Debbie McQuilkin on a recent morning stepped into the paddock she had built last summer on this historic, prominent Oenoke Ridge Road property.
She scooped a bucket of grain from the shed and then turned to face the huge brown eyes and serene, slow-moving heads of her newest, most voluminous pets, explaining how all of this started, while—in a habit that animal-lovers often share—interspersing her human-to-human sentences by addressing the beasts directly, and in a higher-pitched voice.
“Abby is a little shy still. Go on, Gigi. Come here. This is Cashel. And Etain. Girls are such pigs. You go away. Come here pretty girl, it’s all right. They have their own buckets but when I am playing with them I want them to get used to us touching them. Oh goodness sakes. You should put your hand on Ali and feel how soft she is. Don’t you kick. This is Ali. Abby wont let you touch her. They’re all full of hay. They’ll be shorn in the spring and their fur will be processed. You’re such a pig. Abby is just so endearing with her moustache.”
Welcome to ‘Abby-Normal Farm’—so named by McQuilkin, a Mel Brooks fan.
A property that McQuilkin like many New Canaanites had admired from a distance for years before she and husband Kevin purchased it in 2011, 757 Oenoke Ridge Road for decades had been a working farm—anchored by the antique 1886-built ‘Crajah House’ (more on that below) and four well-preserved, historic barns that stand today.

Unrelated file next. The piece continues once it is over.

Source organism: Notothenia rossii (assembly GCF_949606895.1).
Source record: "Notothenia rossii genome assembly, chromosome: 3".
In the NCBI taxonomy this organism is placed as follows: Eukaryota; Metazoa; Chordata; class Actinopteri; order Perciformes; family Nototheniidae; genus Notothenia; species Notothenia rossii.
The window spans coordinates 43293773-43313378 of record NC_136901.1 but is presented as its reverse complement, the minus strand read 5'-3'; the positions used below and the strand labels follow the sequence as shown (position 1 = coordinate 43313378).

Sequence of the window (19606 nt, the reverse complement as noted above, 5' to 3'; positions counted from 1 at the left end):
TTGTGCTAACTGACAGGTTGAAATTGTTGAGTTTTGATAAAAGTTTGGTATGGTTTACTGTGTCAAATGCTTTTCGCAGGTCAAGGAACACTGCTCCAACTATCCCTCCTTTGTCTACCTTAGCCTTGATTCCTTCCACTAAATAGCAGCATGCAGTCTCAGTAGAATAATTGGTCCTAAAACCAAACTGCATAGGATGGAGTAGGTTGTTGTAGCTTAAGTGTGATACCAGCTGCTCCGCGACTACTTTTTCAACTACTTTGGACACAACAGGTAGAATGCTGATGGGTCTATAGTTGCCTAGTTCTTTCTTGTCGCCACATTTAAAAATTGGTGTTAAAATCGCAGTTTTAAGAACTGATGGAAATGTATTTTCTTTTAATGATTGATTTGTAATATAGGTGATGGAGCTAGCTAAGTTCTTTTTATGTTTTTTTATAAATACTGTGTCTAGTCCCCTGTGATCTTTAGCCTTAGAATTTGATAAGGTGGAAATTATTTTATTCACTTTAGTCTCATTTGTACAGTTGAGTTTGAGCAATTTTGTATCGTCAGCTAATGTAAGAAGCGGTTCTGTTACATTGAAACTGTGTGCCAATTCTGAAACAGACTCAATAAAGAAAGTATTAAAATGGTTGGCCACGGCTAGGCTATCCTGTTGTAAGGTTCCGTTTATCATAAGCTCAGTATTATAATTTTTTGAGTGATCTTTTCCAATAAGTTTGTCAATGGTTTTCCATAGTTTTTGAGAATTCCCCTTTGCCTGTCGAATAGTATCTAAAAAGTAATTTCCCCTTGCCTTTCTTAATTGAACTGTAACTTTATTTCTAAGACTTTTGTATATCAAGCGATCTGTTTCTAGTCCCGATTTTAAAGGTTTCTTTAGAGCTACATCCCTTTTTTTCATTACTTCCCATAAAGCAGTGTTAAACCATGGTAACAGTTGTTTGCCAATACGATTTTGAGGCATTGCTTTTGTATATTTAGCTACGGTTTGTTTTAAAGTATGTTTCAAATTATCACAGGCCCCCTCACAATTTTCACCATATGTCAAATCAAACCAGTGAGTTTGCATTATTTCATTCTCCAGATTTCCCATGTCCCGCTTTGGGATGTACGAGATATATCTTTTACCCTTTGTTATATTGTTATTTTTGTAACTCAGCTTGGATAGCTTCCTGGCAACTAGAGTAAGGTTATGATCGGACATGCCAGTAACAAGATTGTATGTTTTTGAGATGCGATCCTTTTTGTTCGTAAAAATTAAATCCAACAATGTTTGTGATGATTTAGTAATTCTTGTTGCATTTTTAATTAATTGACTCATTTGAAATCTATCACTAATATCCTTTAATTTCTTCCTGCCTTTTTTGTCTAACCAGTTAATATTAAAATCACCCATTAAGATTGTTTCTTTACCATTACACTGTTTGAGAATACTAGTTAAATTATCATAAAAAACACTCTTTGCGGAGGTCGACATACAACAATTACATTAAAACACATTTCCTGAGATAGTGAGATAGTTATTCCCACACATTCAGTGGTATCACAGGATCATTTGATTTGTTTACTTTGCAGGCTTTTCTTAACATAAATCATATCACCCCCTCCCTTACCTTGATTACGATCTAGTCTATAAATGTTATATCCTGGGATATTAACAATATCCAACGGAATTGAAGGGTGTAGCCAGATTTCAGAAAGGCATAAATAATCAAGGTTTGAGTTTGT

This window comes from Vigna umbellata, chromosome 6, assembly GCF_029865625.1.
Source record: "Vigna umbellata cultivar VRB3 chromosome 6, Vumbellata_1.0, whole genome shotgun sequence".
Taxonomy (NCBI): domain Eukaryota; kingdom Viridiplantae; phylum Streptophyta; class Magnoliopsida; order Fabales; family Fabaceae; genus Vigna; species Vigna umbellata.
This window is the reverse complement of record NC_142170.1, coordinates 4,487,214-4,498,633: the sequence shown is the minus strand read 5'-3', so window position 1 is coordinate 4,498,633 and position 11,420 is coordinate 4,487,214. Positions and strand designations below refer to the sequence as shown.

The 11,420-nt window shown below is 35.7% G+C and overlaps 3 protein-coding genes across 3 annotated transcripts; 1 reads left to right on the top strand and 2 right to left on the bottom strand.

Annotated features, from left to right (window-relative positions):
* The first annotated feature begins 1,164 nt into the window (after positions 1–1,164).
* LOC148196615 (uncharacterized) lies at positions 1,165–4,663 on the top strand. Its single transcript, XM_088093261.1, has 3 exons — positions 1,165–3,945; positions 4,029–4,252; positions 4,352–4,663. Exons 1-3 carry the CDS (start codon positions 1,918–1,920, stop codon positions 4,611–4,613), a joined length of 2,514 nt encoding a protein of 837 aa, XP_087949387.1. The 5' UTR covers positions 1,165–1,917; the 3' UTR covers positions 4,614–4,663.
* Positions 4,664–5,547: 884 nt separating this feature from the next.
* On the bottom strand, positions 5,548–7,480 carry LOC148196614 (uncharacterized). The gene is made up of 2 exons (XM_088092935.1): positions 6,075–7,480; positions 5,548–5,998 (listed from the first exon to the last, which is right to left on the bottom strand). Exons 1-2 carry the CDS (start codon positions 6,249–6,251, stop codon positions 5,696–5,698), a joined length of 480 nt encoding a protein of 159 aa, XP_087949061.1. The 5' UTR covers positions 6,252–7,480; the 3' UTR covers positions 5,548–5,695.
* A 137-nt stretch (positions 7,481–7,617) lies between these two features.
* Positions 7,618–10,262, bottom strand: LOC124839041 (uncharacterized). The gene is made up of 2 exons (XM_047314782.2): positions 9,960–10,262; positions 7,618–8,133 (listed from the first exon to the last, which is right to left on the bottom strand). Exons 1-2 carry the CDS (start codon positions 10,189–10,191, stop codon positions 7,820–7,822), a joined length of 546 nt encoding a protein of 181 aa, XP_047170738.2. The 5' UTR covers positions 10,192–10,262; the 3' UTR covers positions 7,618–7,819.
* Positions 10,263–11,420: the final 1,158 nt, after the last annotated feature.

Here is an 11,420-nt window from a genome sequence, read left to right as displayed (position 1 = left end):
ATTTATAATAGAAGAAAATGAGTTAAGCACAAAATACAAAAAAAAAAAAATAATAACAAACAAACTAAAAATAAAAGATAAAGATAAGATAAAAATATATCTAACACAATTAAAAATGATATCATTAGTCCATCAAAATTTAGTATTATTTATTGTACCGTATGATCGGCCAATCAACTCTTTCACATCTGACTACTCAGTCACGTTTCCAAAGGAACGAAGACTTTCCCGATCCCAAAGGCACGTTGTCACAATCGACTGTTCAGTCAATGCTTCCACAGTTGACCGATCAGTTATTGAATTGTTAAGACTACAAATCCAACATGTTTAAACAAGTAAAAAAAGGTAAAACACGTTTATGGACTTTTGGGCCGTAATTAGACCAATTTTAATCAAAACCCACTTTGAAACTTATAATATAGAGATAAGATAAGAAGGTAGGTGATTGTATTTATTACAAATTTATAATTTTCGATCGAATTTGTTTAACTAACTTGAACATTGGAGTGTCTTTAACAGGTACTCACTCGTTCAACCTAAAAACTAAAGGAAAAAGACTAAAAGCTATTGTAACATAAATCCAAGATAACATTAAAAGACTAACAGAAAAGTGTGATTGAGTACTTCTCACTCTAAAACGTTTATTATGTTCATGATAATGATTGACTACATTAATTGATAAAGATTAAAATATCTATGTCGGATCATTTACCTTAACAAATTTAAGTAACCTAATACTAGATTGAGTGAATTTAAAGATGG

Now, under McQuilkin’s care and especially with the addition of the alpacas to a crew that includes two Newfoundlands (Mac, 9, and Ballou, 4), a blue front Amazon parrot (Pistachio, “he’ll take your finger off”) and a brood of hens (“Chick-chick-chick-chick-chick hi Scooter, hi girls, somebody going to let me pick them up? Come here chick-chick-chick-chick”), the prominent property is not only getting new life—it’s become a kind of spectacle for passersby and visitors.
The Alpacas and Farm Life
McQuilkin after moving in on Oenoke Ridge began hankering for something low-maintenance and fun on the farm. She and her daughter, 17-year-old Molly (the family also has three older boys: Colin, 25, Austin, 22 and Kieran, 21) ride horses but those animals are kept up in North Salem, N.Y.
So last year, the McQuilkins visited Southwind Farms in Watertown. There, they met three baby alpacas (called ‘crias’) who had been born in January—Cashel, their only male, and Ali and Gigi—as well as Abby and Etain (pronounced ‘18’), both of whom had been born in June of 2008.
“We fell in love and went out a couple of times and played with them, and then I decided—quit quit oh Cashel I’m touching you oh Abby I’m touching you—that we probably should not bring the babies home, we should bring the adult female home to teach her the ropes,” McQuilkin recalled from inside the paddock, located in a clearing out front that’s edged by sugar maple, oak, spruce and flowering cherry trees.